Question from Kamil:
After emailing back and forth with a near death experience expert, I got a figure that from the NDEs he collects, about 13% of NDEs that people have include seeing Jesus. There are not too many Islamic NDEs, but there is yet to be one where a person encounters Muhammad. There are a few Hindu NDEs which differ from Christian ones, but again, almost no mention of Krishna. Would you say 13% of NDEs seeing Jesus would give Jesus more of a chance of being real than the other deities? I have heard that Islamic people may be quiet on encounters with Muhammad as it may be seen as taboo to mention a Muhammad encounter. however, I have seen testimonies of people dreaming about Muhammad and mentioning it, so I’m not quite sure how “taboo” it would be. My question is, if there was never a single NDE of Muhammad but NDEs with Jesus, does this mean Christianity has a better chance of being true? Also, I have seen forums on this topic, and no one can seem to figure out why Muhammad never shows up in NDEs. I do know that Christians on the web will proudly point this out and say “We see Jesus, others don’t see their deities, so we are correct!”. I would like to know an atheistic standpoint on this.
Answer by SmartLX:
I concur on two points. All the research done so far has failed to come up with a statistically significant amount of NDE claims involving Muhammad, and as shown here some Christians do point out Jesus’ supposed monopoly on NDE appearances as support for the reality of his divinity.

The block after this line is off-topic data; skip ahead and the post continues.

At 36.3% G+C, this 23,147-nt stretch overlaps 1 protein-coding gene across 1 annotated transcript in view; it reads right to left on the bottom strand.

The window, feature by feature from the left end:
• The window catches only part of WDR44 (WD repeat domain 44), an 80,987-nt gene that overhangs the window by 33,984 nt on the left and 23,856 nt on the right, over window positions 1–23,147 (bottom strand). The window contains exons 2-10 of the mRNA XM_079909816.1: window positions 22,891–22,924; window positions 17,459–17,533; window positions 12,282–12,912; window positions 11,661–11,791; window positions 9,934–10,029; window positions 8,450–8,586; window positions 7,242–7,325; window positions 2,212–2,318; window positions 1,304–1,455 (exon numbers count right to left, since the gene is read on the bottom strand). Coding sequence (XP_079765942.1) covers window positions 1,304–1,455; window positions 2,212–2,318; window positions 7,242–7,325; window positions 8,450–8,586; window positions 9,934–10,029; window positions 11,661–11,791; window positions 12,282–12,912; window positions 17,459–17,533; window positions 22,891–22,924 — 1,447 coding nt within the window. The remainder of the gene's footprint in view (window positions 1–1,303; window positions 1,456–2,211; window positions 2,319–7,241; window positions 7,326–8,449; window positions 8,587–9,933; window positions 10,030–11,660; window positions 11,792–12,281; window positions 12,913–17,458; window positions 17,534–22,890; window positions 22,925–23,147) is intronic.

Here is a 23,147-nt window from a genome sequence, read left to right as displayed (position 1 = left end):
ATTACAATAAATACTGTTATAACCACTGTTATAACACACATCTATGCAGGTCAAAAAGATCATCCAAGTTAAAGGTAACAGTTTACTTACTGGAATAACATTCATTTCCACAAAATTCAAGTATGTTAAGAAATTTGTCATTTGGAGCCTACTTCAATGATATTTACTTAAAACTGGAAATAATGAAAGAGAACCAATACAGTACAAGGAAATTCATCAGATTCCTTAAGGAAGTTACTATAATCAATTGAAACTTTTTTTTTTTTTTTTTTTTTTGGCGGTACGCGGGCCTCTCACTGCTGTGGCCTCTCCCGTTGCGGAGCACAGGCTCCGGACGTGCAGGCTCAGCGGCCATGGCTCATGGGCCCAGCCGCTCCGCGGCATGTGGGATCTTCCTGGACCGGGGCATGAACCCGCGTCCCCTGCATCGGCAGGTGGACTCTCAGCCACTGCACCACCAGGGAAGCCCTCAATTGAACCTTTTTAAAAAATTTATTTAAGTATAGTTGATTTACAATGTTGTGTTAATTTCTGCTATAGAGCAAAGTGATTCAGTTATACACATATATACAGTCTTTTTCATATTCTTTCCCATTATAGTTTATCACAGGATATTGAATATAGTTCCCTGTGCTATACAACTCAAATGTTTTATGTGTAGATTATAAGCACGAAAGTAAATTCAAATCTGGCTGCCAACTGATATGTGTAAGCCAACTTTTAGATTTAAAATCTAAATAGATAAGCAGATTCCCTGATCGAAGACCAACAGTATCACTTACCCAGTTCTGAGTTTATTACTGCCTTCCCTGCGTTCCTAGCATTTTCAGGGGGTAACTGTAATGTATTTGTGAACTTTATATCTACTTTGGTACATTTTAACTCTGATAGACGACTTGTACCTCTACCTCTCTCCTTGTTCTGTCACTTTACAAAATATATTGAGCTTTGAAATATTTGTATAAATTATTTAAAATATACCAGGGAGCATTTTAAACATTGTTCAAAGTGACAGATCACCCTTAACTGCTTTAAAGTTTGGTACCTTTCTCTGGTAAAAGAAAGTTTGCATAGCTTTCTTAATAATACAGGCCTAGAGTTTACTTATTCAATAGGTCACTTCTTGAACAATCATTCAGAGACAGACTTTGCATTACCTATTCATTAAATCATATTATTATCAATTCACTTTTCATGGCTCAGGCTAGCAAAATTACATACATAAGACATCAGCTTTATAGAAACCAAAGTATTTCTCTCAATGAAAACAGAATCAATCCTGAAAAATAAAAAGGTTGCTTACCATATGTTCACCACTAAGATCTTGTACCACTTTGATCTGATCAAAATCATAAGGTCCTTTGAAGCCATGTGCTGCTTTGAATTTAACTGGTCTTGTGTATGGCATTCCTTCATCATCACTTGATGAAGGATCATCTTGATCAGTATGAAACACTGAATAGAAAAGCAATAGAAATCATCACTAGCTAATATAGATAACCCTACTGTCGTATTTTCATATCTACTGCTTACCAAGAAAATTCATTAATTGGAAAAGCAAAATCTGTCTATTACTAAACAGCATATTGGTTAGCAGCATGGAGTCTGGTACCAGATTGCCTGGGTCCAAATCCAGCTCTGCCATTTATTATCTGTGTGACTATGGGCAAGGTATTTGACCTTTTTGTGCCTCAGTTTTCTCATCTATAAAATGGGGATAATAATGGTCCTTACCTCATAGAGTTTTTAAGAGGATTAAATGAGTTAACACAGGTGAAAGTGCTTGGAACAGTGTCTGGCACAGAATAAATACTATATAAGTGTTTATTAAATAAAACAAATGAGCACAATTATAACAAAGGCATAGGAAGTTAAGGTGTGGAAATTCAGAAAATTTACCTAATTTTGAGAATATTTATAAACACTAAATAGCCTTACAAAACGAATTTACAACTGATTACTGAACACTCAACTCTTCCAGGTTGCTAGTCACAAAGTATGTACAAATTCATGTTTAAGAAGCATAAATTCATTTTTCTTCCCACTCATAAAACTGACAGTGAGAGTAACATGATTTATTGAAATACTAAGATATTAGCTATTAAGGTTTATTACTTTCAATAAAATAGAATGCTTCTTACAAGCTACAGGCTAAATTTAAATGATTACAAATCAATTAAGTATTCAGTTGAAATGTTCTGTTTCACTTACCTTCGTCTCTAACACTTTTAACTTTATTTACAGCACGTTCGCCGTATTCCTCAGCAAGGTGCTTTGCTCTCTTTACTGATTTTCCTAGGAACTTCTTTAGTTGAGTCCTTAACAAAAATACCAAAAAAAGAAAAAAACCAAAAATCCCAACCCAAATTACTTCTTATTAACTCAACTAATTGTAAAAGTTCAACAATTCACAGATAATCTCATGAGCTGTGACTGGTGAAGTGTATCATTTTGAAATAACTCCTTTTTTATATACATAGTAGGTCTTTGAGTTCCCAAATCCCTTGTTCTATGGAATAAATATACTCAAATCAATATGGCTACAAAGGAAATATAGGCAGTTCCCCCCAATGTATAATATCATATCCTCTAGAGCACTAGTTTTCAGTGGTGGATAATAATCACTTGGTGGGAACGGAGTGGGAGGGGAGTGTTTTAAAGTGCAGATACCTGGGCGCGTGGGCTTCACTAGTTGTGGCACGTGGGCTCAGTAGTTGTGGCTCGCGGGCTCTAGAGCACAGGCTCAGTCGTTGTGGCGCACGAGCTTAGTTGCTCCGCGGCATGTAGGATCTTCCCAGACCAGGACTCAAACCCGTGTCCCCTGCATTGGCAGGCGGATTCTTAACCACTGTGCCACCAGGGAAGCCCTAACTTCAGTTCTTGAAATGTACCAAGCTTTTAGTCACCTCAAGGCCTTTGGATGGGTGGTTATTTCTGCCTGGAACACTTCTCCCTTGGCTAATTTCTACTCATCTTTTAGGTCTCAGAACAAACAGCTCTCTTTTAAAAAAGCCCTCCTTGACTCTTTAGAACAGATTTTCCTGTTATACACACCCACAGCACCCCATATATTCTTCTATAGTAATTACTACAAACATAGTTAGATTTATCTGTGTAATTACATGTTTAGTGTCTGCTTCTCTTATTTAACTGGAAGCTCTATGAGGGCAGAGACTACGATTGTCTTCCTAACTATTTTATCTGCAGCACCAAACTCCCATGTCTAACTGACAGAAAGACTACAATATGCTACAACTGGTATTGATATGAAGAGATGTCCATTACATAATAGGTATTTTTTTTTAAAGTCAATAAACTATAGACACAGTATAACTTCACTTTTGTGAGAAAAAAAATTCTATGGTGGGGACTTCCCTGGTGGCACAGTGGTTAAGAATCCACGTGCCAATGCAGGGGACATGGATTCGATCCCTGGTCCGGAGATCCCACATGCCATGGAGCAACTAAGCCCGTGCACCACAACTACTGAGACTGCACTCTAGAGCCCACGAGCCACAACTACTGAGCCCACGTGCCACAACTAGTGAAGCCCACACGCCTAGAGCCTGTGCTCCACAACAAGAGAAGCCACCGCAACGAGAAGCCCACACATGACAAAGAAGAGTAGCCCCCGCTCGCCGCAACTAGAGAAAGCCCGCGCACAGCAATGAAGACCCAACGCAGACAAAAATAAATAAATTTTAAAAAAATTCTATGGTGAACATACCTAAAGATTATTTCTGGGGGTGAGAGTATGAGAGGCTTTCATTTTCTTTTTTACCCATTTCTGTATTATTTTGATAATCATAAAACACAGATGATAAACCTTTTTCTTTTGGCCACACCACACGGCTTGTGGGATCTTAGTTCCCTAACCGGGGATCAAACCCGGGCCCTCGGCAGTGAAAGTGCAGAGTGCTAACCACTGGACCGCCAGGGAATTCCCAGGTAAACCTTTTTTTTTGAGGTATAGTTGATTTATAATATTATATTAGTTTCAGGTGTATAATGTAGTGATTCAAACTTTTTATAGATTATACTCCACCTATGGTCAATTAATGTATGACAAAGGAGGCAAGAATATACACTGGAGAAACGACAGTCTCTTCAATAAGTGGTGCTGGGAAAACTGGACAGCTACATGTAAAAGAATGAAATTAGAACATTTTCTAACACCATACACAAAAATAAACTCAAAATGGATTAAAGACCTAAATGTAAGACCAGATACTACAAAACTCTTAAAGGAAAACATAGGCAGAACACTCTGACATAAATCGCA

Firstly, at 13% of all NDE claims it’s not much of a monopoly. Jesus is not a part of the vast majority of NDE claims even by Christians. Even if it’s really Jesus, he’s not making good use of his omnipresence. But more importantly, when all appearances by Jesus in all claims made so far aren’t enough to convince non-believers due to the lack of good evidence any given claim provides, it means little to point out that other religions do not have the same claims. “Oh, your rivals don’t have this same support that isn’t any kind of support anyway? Well whoop-de-do.”
A more likely reason for the discrepancy than the occasional genuine presence of Jesus, expanding on what I wrote here and here, is that this form of NDE is an almost exclusively Christian cultural meme at this point in time. People are aware of prior claims, so if they have an experience that gives them even a fuzzy feeling of a divine presence (often attributable to medical effects) they will subconsciously shape the memory to fit the expectation. And of course if they’re making it up entirely they will custom-tool it to the memetic specifications.
Now if a recognisable Jesus appeared to someone who had never heard of Jesus, that would be something. But it would also be nearly impossible to prove after the fact, as I’m sure we’ll explore if anyone has a claim like that to share.
Question from Kamil: